Named By: Eusmilus - 1876.
Synonyms: Ekgmoiteptecela olsontau, Eusmilus belli, Hoplophoneus belli, Hoplophoneus cerebralis, Hoplophoneus sicarius, Machaerodus cerebralis.
Classification: Chordata, Mammalia, Carnivora, Nimravidae, Hoplophoninae.
Species: E. bidentatus, E. cerebralis, E. olontsau, E. sicarius.
Size: Up to 2.5 meters long.
Known locations: Eurasia and North America.
Time period: Priabonian of the Eocene to Rupelian of the Oligocene.
Fossil representation: Multiple specimens.
of all of the nimravids,
mammalian predators better known as the
‘false sabre-toothed cats’, Eusmilus seems to
have been one of the
most dangerous. Not only did Eusmilus grow to be
one of the largest
known nimravids at up to two and a half meters long, but a skull of
its smaller relative Nimravus
has been found with skull damage that is
an almost precise match for the teeth of Eusmilus.
This however may
have been a case of one predator warning another away rather than an
attempt of killing to feed since the wounds on the individual Nimravus
in question actually healed.
As anyone who is already familiar with nimravids knows, Eusmilus looked like one of the later sabre toothed cats, but was in fact no way related them beyond being a member of the Carnivora. Nimravids like Eusmilus evolved down a separate genetic line, but found themselves living in a world where there was a predatory niche open for cat-like predators. Growing large and possessing enlarged upper canine teeth that were almost as long as the skull, Eusmilus would have been a hunter of other medium to large sized animals.
The enlarged canines that are nicknamed ‘sabre-teeth’ were the primary killing tools employed by Eusmilus and analysis of the skeleton supports this. The muscle attachment points on the skull show that Eusmilus actually had weak jaw closing muscles, but this was to allow for a wide jaw opening angle. Reconstructions of Eusmilus show that its jaw could open to an impressive ninety degrees wide, thirty degrees more than a modern African lion (Panthera leo). However this still pales in comparison to the later Smilodon which had the ability to open its jaws one hundred and twenty degrees wide. These wide jaw opening angles allow for the sabre-teeth to be brought into use without the lower jaw getting in the way.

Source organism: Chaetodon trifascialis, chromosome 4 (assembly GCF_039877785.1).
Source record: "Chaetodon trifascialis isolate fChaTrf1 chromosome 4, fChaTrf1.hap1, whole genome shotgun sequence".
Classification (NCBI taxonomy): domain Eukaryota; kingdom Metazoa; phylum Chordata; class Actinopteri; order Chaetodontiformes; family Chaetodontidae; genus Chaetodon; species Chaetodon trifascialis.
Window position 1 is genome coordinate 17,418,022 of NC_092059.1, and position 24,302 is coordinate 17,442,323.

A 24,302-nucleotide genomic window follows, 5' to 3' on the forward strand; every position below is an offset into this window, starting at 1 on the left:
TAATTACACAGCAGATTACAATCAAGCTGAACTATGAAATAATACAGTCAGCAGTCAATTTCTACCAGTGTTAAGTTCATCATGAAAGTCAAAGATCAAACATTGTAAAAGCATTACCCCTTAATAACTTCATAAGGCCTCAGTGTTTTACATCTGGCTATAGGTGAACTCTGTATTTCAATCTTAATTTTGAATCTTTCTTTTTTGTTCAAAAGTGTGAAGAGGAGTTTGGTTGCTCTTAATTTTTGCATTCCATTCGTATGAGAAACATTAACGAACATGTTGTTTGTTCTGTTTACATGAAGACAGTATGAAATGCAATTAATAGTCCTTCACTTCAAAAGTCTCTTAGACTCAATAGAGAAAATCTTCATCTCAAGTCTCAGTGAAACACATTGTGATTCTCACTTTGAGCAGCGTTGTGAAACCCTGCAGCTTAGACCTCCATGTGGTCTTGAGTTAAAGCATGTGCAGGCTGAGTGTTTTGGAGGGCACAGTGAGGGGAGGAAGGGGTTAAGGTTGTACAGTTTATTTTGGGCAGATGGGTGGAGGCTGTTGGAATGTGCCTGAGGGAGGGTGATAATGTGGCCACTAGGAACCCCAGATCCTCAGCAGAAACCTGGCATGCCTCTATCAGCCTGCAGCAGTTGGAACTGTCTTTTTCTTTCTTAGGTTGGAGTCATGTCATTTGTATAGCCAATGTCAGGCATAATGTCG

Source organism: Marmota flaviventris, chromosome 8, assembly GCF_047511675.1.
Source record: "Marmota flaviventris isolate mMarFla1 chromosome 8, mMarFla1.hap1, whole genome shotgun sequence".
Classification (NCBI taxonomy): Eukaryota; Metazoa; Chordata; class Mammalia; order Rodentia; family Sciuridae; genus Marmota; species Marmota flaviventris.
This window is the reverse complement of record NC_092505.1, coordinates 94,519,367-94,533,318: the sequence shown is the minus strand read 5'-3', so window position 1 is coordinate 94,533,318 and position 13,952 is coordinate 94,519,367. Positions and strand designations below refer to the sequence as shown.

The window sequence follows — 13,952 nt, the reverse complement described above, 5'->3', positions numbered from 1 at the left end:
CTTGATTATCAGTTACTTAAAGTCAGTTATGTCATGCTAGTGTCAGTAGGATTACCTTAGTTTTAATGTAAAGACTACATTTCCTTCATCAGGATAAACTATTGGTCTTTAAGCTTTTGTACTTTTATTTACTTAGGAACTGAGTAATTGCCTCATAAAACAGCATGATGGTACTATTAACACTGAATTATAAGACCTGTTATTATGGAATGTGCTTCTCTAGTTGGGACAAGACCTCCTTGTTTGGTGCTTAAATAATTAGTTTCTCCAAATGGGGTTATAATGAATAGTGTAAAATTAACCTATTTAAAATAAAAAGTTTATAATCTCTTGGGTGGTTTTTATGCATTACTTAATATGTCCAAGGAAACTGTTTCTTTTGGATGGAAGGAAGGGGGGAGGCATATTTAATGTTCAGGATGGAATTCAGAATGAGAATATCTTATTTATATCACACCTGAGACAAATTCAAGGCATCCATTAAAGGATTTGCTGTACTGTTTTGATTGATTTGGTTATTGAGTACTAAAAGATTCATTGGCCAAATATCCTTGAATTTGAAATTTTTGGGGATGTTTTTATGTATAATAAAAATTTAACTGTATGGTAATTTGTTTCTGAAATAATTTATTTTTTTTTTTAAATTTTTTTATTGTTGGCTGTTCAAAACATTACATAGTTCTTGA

To compensate the weak bite force, the neck and shoulders were designed to allow for powerful downward thrusts that drove the sabre-teeth through its victim without the need for using the jaw muscles. When these teeth punctured a critical area such as neck, death would come in a matter of minutes at most for the prey. Despite their awesome killing power however, the large sabre-teeth of Eusmilus would have been quite weak when subjected to side to side movements and it’s probably that Eusmilus would have had to use its size and strength to physically restrain its prey before trying to use its teeth. This would be a vital precaution to take since if the teeth were broken, Eusmilus really had no other way of efficiently killing prey animals.
This is also why the lower jaw also has two flanges of bone than project downwards. This is because the canine teeth of Eusmilus are so large they would easily clear the bottom of the lower jaw had it not had the flanges, increasing the likely hood of them being broken should Eusmilus get hit in the face by a struggling animal, or colliding with something while it was running after prey. The concept of protecting the canine teeth in this way is such an effective and necessary principal that it occurs in other sabre-toothed mammals such as the South American Thylacosmilus. Whereas Eusmilus is only distantly related to true cats (members of the Felidae), it is even more distantly related to Thylacosmilus since this was a marsupial mammal, while Eusmilus was a placental mammal, a type that appeared after the marsupials. Once again this is another case of convergent evolution since while Eusmilus and other nimravids lived in a world devoid of true cats, Thylacosmilus lived on a continent not only devoid of cats but the nimravids as well, yet all of these predators ended up fulfilling the ecological niche in their habitats.
- The Miocene faunas from the Wounded Knee area of western South Dakota. - Bulletin of the American Museum of Natural History. - J. R. Macdonald - 1963.
- Functional morphology and the evolution of cats. - Transactions of the Nebraska Academy of Sciences 8:141-153. - L. D. Martin - 1980.